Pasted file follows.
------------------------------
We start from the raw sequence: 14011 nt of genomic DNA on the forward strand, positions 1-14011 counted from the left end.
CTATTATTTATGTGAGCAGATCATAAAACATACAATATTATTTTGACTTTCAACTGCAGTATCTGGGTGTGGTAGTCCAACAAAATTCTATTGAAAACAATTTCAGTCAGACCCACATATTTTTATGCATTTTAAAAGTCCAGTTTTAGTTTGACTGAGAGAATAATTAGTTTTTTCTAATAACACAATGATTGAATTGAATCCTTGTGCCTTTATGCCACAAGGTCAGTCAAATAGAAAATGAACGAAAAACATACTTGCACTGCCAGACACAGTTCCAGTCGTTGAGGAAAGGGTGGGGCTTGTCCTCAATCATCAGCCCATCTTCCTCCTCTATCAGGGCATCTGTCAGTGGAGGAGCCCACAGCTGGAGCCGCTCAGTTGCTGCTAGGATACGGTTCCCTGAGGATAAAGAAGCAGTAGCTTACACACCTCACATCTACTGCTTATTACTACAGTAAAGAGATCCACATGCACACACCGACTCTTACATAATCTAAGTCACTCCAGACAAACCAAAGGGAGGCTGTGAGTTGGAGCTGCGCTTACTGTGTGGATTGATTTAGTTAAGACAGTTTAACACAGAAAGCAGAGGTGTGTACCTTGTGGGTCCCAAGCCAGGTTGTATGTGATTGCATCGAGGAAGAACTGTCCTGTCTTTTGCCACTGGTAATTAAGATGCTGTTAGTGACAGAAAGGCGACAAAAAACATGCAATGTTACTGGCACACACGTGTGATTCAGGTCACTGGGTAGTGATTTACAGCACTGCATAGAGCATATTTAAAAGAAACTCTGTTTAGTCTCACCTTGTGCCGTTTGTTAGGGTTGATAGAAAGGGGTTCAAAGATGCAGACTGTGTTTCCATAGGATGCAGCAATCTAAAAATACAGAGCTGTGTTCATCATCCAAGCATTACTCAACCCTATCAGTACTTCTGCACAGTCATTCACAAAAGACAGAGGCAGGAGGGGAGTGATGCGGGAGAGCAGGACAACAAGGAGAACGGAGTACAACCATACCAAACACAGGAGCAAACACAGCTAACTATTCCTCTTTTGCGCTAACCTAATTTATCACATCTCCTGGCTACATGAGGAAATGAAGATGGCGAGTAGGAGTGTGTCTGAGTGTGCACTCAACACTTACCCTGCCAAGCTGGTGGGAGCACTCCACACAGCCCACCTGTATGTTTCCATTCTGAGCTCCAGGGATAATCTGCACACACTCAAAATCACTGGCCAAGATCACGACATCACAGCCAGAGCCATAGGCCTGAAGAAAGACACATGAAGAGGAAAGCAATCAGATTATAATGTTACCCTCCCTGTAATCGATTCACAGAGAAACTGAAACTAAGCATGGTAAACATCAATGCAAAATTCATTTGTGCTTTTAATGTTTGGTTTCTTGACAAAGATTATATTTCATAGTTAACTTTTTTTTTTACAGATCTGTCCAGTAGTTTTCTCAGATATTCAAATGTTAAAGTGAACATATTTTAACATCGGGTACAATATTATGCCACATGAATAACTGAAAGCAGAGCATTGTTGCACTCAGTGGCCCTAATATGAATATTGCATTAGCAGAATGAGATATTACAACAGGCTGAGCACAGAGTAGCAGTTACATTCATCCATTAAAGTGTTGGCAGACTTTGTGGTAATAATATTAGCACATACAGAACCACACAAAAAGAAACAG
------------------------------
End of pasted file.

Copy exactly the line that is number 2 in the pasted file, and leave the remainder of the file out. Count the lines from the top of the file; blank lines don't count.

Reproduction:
CTATTATTTATGTGAGCAGATCATAAAACATACAATATTATTTTGACTTTCAACTGCAGTATCTGGGTGTGGTAGTCCAACAAAATTCTATTGAAAACAATTTCAGTCAGACCCACATATTTTTATGCATTTTAAAAGTCCAGTTTTAGTTTGACTGAGAGAATAATTAGTTTTTTCTAATAACACAATGATTGAATTGAATCCTTGTGCCTTTATGCCACAAGGTCAGTCAAATAGAAAATGAACGAAAAACATACTTGCACTGCCAGACACAGTTCCAGTCGTTGAGGAAAGGGTGGGGCTTGTCCTCAATCATCAGCCCATCTTCCTCCTCTATCAGGGCATCTGTCAGTGGAGGAGCCCACAGCTGGAGCCGCTCAGTTGCTGCTAGGATACGGTTCCCTGAGGATAAAGAAGCAGTAGCTTACACACCTCACATCTACTGCTTATTACTACAGTAAAGAGATCCACATGCACACACCGACTCTTACATAATCTAAGTCACTCCAGACAAACCAAAGGGAGGCTGTGAGTTGGAGCTGCGCTTACTGTGTGGATTGATTTAGTTAAGACAGTTTAACACAGAAAGCAGAGGTGTGTACCTTGTGGGTCCCAAGCCAGGTTGTATGTGATTGCATCGAGGAAGAACTGTCCTGTCTTTTGCCACTGGTAATTAAGATGCTGTTAGTGACAGAAAGGCGACAAAAAACATGCAATGTTACTGGCACACACGTGTGATTCAGGTCACTGGGTAGTGATTTACAGCACTGCATAGAGCATATTTAAAAGAAACTCTGTTTAGTCTCACCTTGTGCCGTTTGTTAGGGTTGATAGAAAGGGGTTCAAAGATGCAGACTGTGTTTCCATAGGATGCAGCAATCTAAAAATACAGAGCTGTGTTCATCATCCAAGCATTACTCAACCCTATCAGTACTTCTGCACAGTCATTCACAAAAGACAGAGGCAGGAGGGGAGTGATGCGGGAGAGCAGGACAACAAGGAGAACGGAGTACAACCATACCAAACACAGGAGCAAACACAGCTAACTATTCCTCTTTTGCGCTAACCTAATTTATCACATCTCCTGGCTACATGAGGAAATGAAGATGGCGAGTAGGAGTGTGTCTGAGTGTGCACTCAACACTTACCCTGCCAAGCTGGTGGGAGCACTCCACACAGCCCACCTGTATGTTTCCATTCTGAGCTCCAGGGATAATCTGCACACACTCAAAATCACTGGCCAAGATCACGACATCACAGCCAGAGCCATAGGCCTGAAGAAAGACACATGAAGAGGAAAGCAATCAGATTATAATGTTACCCTCCCTGTAATCGATTCACAGAGAAACTGAAACTAAGCATGGTAAACATCAATGCAAAATTCATTTGTGCTTTTAATGTTTGGTTTCTTGACAAAGATTATATTTCATAGTTAACTTTTTTTTTTACAGATCTGTCCAGTAGTTTTCTCAGATATTCAAATGTTAAAGTGAACATATTTTAACATCGGGTACAATATTATGCCACATGAATAACTGAAAGCAGAGCATTGTTGCACTCAGTGGCCCTAATATGAATATTGCATTAGCAGAATGAGATATTACAACAGGCTGAGCACAGAGTAGCAGTTACATTCATCCATTAAAGTGTTGGCAGACTTTGTGGTAATAATATTAGCACATACAGAACCACACAAAAAGAAACAG